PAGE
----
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The Benefits of Data Modeling

Don’t put off until tomorrow what you can model today. Every minute you spend building and keeping your data model up to date means hours saved in the future.

In my early days as a database designer, I thought data modeling was an unnecessary step that only delayed the time to get the databases up and running. I thought that because, in most cases, databases started with just a few entities – 6 or 7, tops. “I don't need a tool to model that,” I thought. I built the model directly in my head, then dumped it into a physical schema without anything further.

Every time a database went live, I regretted my decision not to have built a data model from scratch. This is one of the lessons I have learned through years of data modeling. The number of tables grew, and the model became more and more complex until it was beyond my ability to represent it mentally.

At that point, I had no choice but to start building the model from the physical database (at that time, I did not have a database design tool like Vertabelo, which allows you to generate a model by reverse-engineering an existing database). As I struggled to build the data model from a database that evolved chaotically, I thought of all the effort I could have saved myself had I been more diligent from the very beginning – that is, had I put the data model together and enjoyed the benefits of data modeling.

Below, I share a list of the problems you can save yourself if you take the time to build a data model before you start creating tables in a physical database, contrary to what I did in my early days.

Manage and Compare Versions

There are many situations in which you want to go back in time, right up to the moment before making a big change in your database design. It may be because you realized the change was not right, or maybe the person who asked you to make the change regretted it and preferred that you left the database as it was before. You should be prepared to undo any change you make to a database for whatever reason.

If you always work with an up-to-date data model and all changes are made to the model rather than directly to the database, then you have a version history you can use to audit the changes made and roll them back if necessary. By linking your data models to a version control system such as Git, you can save a version of your data model every time it changes.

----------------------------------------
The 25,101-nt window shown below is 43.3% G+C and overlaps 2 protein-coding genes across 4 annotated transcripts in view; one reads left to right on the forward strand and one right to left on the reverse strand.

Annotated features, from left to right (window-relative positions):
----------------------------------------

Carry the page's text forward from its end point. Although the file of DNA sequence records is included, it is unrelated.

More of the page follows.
A version control system can even flag the differences between different versions of your model if you save it in a format that allows you to interpret the structure of your model. The DDL commands to create the physical model and an XML file representing the logical model are such examples.

With the Vertabelo design platform, you can generate XML files for logical or physical designs of your databases, or you can create SQL DDL files to generate complete schemas or just migration scripts. Since these documents are text files, they can be added to any version control system (Git, for example).

Vertabelo has its own built-in version control system that creates a version every time you save a diagram, whether you do it manually with the Save button or use the autosave feature. Versions can then be reviewed in a list and cloned to generate branches or variants of a model.

Database Migration

Migrating a database from one server to another can be quick and easy, or long and tedious. If you have an up-to-date data model, it is quick and easy. If you don’t, it is long and tedious.

One of the advantages of data modeling is that you can use your models to generate a DDL script to create the database structure on the new server. You get the peace of mind the script will respect that server’s version of SQL, even if it is a different version and incompatible with the current server. If you try to do this without a data model, you have to generate the DDL script in the SQL dialect of the source database, and then manually translate it to that of the new database. Be prepared to encounter errors of all kinds, and correct them as you go, as you struggle to create the new database.

Not only do the versions of a diagram created with the versioning feature in Vertabelo let you visualize the differences between two versions, but Vertabelo also generates the migration script automatically with just a couple of clicks. The resulting scripts of this process are error-free and have comments in the SQL code that allow you to identify each change easily. In addition, neat indentation and capitalization of the code make them easy to read.